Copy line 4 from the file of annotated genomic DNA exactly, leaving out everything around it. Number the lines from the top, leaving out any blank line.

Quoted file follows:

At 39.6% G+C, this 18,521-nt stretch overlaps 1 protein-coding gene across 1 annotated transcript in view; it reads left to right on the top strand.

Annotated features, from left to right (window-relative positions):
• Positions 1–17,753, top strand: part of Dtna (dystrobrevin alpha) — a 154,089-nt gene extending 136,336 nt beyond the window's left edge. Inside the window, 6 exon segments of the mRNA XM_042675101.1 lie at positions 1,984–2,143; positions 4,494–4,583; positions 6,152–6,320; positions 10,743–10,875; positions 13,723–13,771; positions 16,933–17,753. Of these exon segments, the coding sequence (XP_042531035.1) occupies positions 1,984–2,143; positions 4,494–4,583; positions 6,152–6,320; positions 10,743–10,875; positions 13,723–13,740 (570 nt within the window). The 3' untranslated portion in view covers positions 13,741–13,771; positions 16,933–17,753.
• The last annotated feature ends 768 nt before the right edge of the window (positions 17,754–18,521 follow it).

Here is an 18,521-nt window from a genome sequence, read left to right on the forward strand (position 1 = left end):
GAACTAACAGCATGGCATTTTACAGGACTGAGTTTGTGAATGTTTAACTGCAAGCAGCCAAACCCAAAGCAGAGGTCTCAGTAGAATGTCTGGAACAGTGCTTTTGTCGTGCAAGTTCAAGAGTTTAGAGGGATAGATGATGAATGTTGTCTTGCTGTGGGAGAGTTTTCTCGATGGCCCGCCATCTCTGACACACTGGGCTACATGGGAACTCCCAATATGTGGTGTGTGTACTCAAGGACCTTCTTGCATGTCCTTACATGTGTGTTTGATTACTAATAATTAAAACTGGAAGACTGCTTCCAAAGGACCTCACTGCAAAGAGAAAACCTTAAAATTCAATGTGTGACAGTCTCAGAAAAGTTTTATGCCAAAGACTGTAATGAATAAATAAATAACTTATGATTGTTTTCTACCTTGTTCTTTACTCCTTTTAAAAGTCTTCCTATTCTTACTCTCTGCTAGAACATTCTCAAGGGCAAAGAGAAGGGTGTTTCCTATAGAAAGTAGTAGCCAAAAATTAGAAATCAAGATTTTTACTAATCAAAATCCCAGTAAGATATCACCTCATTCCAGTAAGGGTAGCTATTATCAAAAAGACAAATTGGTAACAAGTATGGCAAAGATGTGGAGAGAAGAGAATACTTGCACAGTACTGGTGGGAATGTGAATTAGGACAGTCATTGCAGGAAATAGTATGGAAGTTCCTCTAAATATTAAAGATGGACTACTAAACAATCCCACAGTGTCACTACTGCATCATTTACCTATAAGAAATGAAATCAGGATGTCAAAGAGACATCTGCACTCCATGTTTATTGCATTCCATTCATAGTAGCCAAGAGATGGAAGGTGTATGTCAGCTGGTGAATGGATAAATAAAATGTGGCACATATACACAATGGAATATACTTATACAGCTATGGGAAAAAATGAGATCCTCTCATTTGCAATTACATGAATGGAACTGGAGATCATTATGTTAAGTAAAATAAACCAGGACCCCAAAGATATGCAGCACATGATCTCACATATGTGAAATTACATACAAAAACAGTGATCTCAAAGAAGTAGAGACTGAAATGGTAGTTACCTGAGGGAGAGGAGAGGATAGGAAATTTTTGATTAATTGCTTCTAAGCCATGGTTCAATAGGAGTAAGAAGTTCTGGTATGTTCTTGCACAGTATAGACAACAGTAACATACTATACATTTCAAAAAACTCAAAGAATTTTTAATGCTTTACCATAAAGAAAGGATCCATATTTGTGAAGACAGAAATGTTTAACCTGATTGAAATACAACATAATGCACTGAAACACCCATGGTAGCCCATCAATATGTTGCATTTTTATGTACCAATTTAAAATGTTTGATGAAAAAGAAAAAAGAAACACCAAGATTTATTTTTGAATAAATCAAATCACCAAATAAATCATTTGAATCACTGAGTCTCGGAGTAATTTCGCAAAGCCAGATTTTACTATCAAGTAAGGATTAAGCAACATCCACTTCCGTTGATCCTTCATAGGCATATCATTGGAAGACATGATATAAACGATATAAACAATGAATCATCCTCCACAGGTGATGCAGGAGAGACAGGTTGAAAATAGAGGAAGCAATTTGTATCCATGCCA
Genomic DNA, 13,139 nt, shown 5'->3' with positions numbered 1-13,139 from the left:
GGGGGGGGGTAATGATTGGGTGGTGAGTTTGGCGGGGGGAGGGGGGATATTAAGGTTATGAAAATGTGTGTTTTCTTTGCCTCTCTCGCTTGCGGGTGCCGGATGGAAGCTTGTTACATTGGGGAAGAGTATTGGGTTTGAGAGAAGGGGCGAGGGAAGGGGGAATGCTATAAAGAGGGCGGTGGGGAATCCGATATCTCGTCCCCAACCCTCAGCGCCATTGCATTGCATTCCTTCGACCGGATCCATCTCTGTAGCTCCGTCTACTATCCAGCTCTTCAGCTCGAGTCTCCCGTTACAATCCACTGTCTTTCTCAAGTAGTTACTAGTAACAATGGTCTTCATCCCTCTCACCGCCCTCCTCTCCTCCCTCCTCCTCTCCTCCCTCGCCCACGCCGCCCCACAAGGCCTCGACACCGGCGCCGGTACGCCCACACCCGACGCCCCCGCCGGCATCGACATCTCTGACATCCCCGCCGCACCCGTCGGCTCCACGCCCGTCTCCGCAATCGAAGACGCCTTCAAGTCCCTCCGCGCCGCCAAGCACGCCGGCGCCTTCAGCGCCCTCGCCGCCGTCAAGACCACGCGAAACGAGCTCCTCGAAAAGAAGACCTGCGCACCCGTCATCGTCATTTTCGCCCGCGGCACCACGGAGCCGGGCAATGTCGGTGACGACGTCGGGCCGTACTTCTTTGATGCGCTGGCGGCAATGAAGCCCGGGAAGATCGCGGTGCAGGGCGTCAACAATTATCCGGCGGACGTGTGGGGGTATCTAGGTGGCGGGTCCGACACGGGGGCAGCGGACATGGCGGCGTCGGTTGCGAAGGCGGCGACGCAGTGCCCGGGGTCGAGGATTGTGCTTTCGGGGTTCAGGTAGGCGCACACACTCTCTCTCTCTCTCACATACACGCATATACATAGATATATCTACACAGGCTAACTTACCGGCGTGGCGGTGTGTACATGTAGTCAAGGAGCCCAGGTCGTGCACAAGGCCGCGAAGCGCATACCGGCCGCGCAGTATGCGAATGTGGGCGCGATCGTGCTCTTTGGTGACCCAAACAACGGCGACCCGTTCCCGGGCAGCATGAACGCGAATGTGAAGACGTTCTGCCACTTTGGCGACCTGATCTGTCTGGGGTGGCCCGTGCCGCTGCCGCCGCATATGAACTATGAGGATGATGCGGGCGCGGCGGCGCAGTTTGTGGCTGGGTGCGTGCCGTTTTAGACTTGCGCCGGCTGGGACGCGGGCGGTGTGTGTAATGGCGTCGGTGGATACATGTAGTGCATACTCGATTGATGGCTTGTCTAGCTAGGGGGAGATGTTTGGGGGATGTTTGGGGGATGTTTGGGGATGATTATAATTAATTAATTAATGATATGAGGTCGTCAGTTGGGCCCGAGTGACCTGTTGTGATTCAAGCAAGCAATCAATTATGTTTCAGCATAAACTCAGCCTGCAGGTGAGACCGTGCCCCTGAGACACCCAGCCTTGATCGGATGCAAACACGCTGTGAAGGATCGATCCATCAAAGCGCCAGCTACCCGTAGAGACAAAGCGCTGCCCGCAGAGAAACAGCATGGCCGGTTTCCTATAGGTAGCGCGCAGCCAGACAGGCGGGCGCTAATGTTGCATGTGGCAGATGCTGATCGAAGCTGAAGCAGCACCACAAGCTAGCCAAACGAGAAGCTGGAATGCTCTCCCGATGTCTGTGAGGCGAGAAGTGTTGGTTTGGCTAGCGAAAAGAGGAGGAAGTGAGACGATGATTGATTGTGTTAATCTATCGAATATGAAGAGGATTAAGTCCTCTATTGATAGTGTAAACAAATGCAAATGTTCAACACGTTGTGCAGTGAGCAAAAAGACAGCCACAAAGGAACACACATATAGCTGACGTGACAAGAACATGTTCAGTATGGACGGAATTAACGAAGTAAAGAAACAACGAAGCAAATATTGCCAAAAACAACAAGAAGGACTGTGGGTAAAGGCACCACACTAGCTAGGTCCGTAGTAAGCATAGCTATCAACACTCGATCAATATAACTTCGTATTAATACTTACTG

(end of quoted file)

• The last annotated feature ends 768 nt before the right edge of the window (positions 17,754–18,521 follow it).